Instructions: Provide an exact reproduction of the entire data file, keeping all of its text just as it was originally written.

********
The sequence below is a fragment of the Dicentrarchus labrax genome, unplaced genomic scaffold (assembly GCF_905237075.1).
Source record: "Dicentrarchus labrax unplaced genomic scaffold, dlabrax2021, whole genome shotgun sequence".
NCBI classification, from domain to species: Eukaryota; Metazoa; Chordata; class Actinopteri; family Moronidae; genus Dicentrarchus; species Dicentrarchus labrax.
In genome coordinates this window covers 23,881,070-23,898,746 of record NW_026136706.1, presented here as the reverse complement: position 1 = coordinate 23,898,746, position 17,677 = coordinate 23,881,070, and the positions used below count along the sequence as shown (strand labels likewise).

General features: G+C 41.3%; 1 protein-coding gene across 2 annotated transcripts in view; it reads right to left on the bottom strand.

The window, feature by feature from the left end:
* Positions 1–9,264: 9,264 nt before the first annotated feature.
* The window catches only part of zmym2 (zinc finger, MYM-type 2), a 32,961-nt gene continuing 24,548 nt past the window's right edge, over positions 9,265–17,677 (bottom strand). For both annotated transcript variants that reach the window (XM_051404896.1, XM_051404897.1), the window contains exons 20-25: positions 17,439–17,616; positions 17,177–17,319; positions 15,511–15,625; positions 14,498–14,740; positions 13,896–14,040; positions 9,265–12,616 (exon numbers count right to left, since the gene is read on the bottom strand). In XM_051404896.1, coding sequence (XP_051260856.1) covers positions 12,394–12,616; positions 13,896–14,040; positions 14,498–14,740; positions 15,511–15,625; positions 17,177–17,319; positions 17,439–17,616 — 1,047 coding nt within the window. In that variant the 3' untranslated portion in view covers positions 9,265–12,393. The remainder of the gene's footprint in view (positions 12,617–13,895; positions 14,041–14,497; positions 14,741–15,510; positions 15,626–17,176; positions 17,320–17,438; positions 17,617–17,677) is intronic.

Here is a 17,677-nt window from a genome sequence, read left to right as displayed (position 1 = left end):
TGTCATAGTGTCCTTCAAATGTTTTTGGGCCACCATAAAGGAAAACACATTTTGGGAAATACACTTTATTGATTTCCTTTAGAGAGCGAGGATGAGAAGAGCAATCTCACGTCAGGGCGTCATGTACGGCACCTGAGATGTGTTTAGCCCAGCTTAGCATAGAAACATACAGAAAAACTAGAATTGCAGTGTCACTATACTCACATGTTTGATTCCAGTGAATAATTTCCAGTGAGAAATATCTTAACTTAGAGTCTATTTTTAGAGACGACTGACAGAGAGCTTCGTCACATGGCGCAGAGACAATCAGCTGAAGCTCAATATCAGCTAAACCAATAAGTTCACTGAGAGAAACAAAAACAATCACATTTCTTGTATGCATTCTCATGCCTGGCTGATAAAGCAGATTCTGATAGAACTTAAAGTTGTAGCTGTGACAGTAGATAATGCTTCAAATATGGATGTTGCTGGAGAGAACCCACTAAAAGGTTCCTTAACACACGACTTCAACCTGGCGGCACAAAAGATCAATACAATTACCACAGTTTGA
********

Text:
The sequence below is a fragment of the Dicentrarchus labrax genome, unplaced genomic scaffold (assembly GCF_905237075.1).
Source record: "Dicentrarchus labrax unplaced genomic scaffold, dlabrax2021, whole genome shotgun sequence".
NCBI classification, from domain to species: Eukaryota; Metazoa; Chordata; class Actinopteri; family Moronidae; genus Dicentrarchus; species Dicentrarchus labrax.
In genome coordinates this window covers 23,881,070-23,898,746 of record NW_026136706.1, presented here as the reverse complement: position 1 = coordinate 23,898,746, position 17,677 = coordinate 23,881,070, and the positions used below count along the sequence as shown (strand labels likewise).

General features: G+C 41.3%; 1 protein-coding gene across 2 annotated transcripts in view; it reads right to left on the bottom strand.

The window, feature by feature from the left end:
* Positions 1–9,264: 9,264 nt before the first annotated feature.
* The window catches only part of zmym2 (zinc finger, MYM-type 2), a 32,961-nt gene continuing 24,548 nt past the window's right edge, over positions 9,265–17,677 (bottom strand). For both annotated transcript variants that reach the window (XM_051404896.1, XM_051404897.1), the window contains exons 20-25: positions 17,439–17,616; positions 17,177–17,319; positions 15,511–15,625; positions 14,498–14,740; positions 13,896–14,040; positions 9,265–12,616 (exon numbers count right to left, since the gene is read on the bottom strand). In XM_051404896.1, coding sequence (XP_051260856.1) covers positions 12,394–12,616; positions 13,896–14,040; positions 14,498–14,740; positions 15,511–15,625; positions 17,177–17,319; positions 17,439–17,616 — 1,047 coding nt within the window. In that variant the 3' untranslated portion in view covers positions 9,265–12,393. The remainder of the gene's footprint in view (positions 12,617–13,895; positions 14,041–14,497; positions 14,741–15,510; positions 15,626–17,176; positions 17,320–17,438; positions 17,617–17,677) is intronic.

Here is a 17,677-nt window from a genome sequence, read left to right as displayed (position 1 = left end):
TGTCATAGTGTCCTTCAAATGTTTTTGGGCCACCATAAAGGAAAACACATTTTGGGAAATACACTTTATTGATTTCCTTTAGAGAGCGAGGATGAGAAGAGCAATCTCACGTCAGGGCGTCATGTACGGCACCTGAGATGTGTTTAGCCCAGCTTAGCATAGAAACATACAGAAAAACTAGAATTGCAGTGTCACTATACTCACATGTTTGATTCCAGTGAATAATTTCCAGTGAGAAATATCTTAACTTAGAGTCTATTTTTAGAGACGACTGACAGAGAGCTTCGTCACATGGCGCAGAGACAATCAGCTGAAGCTCAATATCAGCTAAACCAATAAGTTCACTGAGAGAAACAAAAACAATCACATTTCTTGTATGCATTCTCATGCCTGGCTGATAAAGCAGATTCTGATAGAACTTAAAGTTGTAGCTGTGACAGTAGATAATGCTTCAAATATGGATGTTGCTGGAGAGAACCCACTAAAAGGTTCCTTAACACACGACTTCAACCTGGCGGCACAAAAGATCAATACAATTACCACAGTTTGA